There was a massive MRT breakdown yesterday which affected thousands of commuters. The breakdown yesterday was not a first, but one of many such malfunctions which has greatly inconvenienced commuters here. But what part do expired rail parts, if there are any, play in the failures of our train system?
Workers’ Party’s Non-Constituency Member of Parliament, Dennis Tan, asked the Transport Minister this question. Despite asking Mr haw Boon Wan this question not once – but twice – the NCMP did not get a straight answer from the Minister.
The NCMP asked the Transport Minister in Parliament:
“Whether any of the MRT’s components or systems are operating past the manufacturer’s recommended end-of-life date and/or end-of-life operating cycle; if so, what is the planned approach to replacing these components or systems; and what measures does the Ministry plan to take to ensure systematically timely replacement of MRT parts and systems.”
When the Minister did not satisfactorily answer his question but instead said that “expectation of the operators is set out in the Rapid Transit Systems Act, the Licence Agreement with the operators, and the Code of Practice on Maintenance,” Mr Tan sought a clarification saying, “I am not sure I heard the Minister correctly as to whether he has answered the first part of my question on whether any of the MRT’s components or systems are operating past the manufacturers’ recommended end-of-life date and end-of-line operating cycle.”
He further asked Mr Khaw “if a certain part has already expired according to the manufacturer’s recommendation, but for some reason SMRT has still decided that they are in working condition, what will be the margin of tolerance that the Minister feels may be acceptable,” he asked. “would it be six months to a year, or more?” Mr Tan added.
Mr Tan also asked Mr Khaw if the Transport Ministry would consider requiring the transport operator to have a proper rail asset renewal schedule for the expired or soon-to-be expiring parts. This even if the parts do not seem to be breaking down yet, so that the public can stay on top of the curve as far as system performance is concerned.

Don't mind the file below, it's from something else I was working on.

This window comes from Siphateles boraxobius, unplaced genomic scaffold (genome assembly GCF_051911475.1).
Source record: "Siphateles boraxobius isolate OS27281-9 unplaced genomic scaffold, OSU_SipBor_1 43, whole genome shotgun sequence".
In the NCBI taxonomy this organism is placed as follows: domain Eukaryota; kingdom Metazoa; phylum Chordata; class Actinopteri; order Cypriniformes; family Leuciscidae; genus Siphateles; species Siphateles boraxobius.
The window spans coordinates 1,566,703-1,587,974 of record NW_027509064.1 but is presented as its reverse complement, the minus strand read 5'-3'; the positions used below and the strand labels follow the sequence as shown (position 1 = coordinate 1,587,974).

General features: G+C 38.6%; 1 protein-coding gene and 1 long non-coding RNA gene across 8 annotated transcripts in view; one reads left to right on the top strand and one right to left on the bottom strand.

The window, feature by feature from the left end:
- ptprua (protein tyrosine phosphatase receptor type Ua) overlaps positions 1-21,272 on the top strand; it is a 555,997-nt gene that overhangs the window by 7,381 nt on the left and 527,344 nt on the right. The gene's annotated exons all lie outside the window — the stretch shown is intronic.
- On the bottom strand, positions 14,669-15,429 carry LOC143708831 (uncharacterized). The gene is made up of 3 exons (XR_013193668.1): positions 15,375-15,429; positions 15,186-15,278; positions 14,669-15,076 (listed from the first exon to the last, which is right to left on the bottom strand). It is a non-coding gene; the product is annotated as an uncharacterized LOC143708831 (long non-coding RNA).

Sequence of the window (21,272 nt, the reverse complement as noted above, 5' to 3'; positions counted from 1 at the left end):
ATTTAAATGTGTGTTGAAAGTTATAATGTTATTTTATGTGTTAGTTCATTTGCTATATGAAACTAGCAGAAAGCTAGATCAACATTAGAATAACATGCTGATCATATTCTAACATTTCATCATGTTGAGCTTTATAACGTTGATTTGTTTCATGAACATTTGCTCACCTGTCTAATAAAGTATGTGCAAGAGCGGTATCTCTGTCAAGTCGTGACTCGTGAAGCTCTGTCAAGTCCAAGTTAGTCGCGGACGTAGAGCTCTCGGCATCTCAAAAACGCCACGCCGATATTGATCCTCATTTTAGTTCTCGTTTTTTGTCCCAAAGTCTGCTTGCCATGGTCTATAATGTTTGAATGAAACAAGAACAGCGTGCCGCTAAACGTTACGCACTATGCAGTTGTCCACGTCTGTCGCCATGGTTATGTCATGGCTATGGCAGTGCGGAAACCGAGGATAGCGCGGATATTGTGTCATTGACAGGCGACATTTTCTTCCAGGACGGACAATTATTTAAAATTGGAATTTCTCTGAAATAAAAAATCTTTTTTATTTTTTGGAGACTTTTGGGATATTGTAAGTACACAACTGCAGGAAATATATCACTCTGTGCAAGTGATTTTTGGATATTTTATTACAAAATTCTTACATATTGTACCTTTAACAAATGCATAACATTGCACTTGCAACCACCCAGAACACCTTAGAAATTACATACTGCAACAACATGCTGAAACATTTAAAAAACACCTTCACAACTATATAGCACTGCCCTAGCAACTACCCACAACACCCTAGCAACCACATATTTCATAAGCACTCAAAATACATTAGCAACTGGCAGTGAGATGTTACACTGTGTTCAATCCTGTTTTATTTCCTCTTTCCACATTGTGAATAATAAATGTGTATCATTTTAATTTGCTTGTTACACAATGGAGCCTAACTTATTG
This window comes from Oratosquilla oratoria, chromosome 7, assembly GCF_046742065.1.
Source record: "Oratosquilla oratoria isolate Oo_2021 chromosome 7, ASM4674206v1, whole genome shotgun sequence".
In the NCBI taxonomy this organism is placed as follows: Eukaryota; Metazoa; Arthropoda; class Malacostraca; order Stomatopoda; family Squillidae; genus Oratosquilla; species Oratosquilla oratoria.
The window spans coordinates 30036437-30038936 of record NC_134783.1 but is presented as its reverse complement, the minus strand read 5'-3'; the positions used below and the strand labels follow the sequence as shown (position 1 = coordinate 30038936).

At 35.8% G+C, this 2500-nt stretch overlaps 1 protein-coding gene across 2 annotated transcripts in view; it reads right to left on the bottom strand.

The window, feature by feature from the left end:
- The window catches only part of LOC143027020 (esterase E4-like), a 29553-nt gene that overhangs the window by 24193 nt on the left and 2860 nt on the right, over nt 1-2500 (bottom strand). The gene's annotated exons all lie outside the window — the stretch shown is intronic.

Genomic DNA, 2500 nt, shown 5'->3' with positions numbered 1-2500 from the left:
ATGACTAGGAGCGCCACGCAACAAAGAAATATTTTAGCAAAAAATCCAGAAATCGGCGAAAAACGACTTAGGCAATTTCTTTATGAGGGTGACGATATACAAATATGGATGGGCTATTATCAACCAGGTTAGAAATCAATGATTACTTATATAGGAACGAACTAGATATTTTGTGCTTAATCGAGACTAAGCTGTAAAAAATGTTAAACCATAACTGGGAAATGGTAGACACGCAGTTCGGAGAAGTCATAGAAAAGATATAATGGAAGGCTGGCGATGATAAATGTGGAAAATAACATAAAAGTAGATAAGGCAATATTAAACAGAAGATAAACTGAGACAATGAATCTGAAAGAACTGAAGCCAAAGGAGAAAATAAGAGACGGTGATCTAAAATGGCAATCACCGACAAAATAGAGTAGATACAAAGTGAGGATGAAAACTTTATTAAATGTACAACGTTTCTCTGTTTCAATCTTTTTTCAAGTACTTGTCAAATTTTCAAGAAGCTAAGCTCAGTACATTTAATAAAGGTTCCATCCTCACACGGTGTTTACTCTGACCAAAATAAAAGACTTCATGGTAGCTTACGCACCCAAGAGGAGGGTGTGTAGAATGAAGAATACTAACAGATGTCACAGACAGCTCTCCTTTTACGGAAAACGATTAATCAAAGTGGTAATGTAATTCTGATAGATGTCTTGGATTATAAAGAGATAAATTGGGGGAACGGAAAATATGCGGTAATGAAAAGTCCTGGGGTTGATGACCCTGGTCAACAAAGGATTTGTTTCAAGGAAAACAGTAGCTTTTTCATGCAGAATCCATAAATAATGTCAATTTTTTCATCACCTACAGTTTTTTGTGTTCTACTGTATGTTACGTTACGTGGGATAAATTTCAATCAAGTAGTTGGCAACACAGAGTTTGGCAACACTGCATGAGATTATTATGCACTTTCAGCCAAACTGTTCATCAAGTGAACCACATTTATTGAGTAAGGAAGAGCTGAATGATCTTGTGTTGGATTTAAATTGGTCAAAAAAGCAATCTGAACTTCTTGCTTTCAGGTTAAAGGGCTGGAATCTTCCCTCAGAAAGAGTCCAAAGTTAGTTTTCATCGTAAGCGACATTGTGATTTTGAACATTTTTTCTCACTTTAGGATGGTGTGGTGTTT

Besides these, the NCMP also wanted to know if “the Ministry consider publishing input KPIs to measure parts replacement and maintenance works, setting targets and benchmarks against other MRT systems to track not just that the inspections are done regularly but also indicators like the ratio of engineers to the length of tracks and proportion of parts past their end-of-line dates.”
In addition, Mr Tan also asked who pays for and is reponsible for triggering parts replacement under the new contracting model – is it LTA or SMRT?
“If there is a change from the current situation, when will this take place, given that negotiations between LTA and SMRT have dragged on for two years or so?” Mr Tan wondered.
The Transport Minister instead of answering the NCMP’s questions directly said that his earlier reply to the NCMP had “contained the essence of what I wanted to say (that) trains are a very complicated system, much more complicated than, say, cars,” and so one “cannot just simply go “law by law”.”
He then told Mr Tan that the manufacturer’s recommendations were just a guide, before going on to talk about German trains – that an engineering firm has decided to set up a factory to take care of German trains obsolescent components. He also talked about his own cholesterol level.
The Minister revealed that the train operators have automated warehousing with computerised forklifts to move tens of thousands of components, but still did not answer the NCMP.
Mr Khaw further took a dig at the opposition party and said that his hair had turned into a “mess of duckweed, multiple colours” since he assumed responsibility for the Transport Ministry.
In his non-reply to the NCMP the Minister said “rail reliability is an engineering problem. Let us let our engineers solve it the engineers’ way. As users, commuters, commentators and some armchair critics, you can just look at it from the outcome point of view; say to yourself, “When I need a train, is it there?” Yes, we are not quite where we want it to be, but we are making improvement.”
Writing about the Minister’s response to his colleague, NCMP Leon Perera said in his facebook that “if there are expired parts, there should be public accounting on what these are, when these will be replaced and how to prevent a recurrence.”
“This is a pertinent issue, given the frequency of MRT breakdowns that we continue to experience,” Mr Perera added.
The Parliamentary exchange between the Minister and the NCMP is HERE.